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AVP to Style - U.S. Census 2000
How the People Use the Census

Government officials aren't the only ones who will be using Census 2000 data come 2001. People from many walks of life use census data to advocate for causes, research markets, target advertising, locate pools of skilled workers, prevent diseases, even rescue disaster victims.

When Hurricane Andrew hit south Florida in 1992, for example, census information aided the rescue effort by providing relief workers with estimates of the number of people missing in each block, as well as detailed maps of whole neighborhoods that had been obliterated.

Senior citizen groups often draw on statistics from the census to support their desire for community centers. The census can show that the number of elderly residents near a proposed center are plentiful and increasing. When county commissioners digest this supporting data, they often cannot argue with the clear evidence that a new senior citizen center is needed.

As businesses try to determine if the market for a new product is large enough or if the product will be accessible to consumers, one source of vital statistics is the census. It shows, on a local, regional or national basis, how many men, women and children live in a specific area, breaking out the data by age and ethnic origin, sex and race, home owners versus renters. Census numbers help businesses reduce their financial risk and broaden their markets.

Nonprofit organizations often use census numbers to estimate the number of potential volunteers in communities across the nation. Developers analyze census data before deciding where to locate a new shopping mall. Male/female distribution will be considered by a dating service before deciding to advertise in an area, and income levels, by an expensive clothing store before investing in a new outlet.

Census statistics help determine where to build more roads (add lanes, install stoplights or lower speed limits, too) and hospitals (or free health clinics) and child-care centers. They also help identify which communities need more federal help for job training, Head Start or the Women, Infants and Children (WIC) Program, which provides dairy and other nutritional supplements to new and nursing mothers and their children.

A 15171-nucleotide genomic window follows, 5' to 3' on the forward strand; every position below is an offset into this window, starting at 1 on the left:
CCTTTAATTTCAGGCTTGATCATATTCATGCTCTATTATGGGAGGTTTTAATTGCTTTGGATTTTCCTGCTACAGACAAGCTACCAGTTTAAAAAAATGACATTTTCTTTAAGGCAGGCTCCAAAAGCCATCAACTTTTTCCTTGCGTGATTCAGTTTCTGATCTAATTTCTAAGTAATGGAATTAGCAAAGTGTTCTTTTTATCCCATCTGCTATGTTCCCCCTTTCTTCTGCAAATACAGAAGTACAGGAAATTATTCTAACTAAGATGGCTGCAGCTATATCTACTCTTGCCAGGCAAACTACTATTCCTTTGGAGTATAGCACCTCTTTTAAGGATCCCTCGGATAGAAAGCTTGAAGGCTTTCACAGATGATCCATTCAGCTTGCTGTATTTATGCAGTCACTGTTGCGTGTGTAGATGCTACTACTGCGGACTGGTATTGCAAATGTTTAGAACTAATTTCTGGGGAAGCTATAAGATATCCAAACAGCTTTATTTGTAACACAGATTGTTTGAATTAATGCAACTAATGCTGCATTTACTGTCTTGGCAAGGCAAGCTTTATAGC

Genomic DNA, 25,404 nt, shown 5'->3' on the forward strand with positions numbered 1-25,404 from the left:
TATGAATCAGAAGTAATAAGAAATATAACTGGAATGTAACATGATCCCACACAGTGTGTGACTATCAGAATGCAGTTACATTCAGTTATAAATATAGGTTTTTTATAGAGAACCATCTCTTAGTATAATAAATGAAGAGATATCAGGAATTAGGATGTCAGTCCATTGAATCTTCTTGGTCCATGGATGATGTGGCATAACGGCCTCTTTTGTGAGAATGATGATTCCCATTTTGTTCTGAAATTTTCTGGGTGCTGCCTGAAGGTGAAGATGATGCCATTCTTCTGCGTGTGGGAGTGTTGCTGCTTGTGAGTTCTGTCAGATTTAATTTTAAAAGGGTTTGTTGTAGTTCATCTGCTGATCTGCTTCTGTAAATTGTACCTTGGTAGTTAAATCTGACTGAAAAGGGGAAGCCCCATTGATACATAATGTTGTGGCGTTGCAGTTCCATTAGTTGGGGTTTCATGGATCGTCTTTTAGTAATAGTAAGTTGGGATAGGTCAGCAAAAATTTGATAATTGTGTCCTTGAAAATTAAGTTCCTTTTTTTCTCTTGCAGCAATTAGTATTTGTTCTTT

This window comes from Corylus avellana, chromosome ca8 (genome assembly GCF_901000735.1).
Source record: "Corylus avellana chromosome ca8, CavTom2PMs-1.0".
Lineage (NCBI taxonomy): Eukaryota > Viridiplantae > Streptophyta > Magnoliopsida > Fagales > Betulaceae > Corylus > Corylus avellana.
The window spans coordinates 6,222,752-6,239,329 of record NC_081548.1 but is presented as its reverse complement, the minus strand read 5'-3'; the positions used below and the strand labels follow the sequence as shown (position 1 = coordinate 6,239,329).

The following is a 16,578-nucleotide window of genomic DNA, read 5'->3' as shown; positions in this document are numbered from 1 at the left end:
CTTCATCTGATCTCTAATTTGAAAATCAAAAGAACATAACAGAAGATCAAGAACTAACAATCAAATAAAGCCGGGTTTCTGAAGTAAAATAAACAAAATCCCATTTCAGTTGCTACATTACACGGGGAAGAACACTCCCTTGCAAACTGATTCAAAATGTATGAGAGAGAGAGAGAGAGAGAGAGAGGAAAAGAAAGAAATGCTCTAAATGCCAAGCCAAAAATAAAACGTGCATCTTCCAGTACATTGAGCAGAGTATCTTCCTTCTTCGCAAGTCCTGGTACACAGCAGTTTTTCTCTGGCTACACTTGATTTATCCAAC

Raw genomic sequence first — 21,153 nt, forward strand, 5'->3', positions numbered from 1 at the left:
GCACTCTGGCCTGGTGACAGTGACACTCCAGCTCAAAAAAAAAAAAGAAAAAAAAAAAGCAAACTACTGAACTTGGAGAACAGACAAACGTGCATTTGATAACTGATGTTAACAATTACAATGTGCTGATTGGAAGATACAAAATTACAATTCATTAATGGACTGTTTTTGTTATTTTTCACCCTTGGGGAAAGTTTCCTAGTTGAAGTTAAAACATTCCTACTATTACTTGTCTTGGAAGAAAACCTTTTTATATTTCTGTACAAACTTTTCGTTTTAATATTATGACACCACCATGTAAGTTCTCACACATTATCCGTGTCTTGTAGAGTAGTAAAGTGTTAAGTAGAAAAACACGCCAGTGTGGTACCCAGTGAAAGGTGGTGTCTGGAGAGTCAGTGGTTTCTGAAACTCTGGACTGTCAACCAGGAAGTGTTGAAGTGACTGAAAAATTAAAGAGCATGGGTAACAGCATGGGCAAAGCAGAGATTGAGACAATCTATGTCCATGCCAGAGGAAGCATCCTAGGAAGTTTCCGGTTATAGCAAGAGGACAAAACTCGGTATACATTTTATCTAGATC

In a June 1998 symposium in Houston, Texas, on Census 2000, President Clinton pointed out the importance of census data in creating a bipartisan majority for more funding of the WIC program.

"People know that it makes good sense to feed babies and take care of them and provide for them when they're young," the president said. "But the funds, once appropriated, can only flow where they're needed if there is an accurate count of where the kids are. So, ironically, no matter how much money we appropriate for WIC, unless we actually can track where the children are, the program will be less than fully successful."

At the symposium, Dr. Judith Craven, president of the United Way of the Texas Gulf Coast in Houston, spoke about how census data help determine where the most acute social service problems in the community are and where the money the United Way raises from private sources each year for health and human services will be distributed.

"Traditionally, we have been one of the major funders of community planning and analysis," Craven said. As her agency tries to leverage the $64 million it raised in 1997, "it's essential ... that we have accurate data in order to distribute those dollars to those that are most in need -- and in a fair and equitable way."

Dr. Mary desVignes-Kendrick, health director for the city of Houston, told the symposium that "accurate census data is critical to public health. It is not possible for us to do public health without it."

DesVignes-Kendrick, who is immediate past president of the National Association of County and City Health Officials, which represents 3,000 local health departments throughout the country, said the census "gives us the denominators for calculating birth rates, death rates, disease incidents and prevalence within the community.

"Any national, state, or local data that you hear about, such as the adolescent birth rate has decreased by X percent -- this is generally based on denominators supplied by the census," she said. "For us to target interventions in a population, to know whether we're having any impact, to measure that impact, it is very important to have accurate census data."

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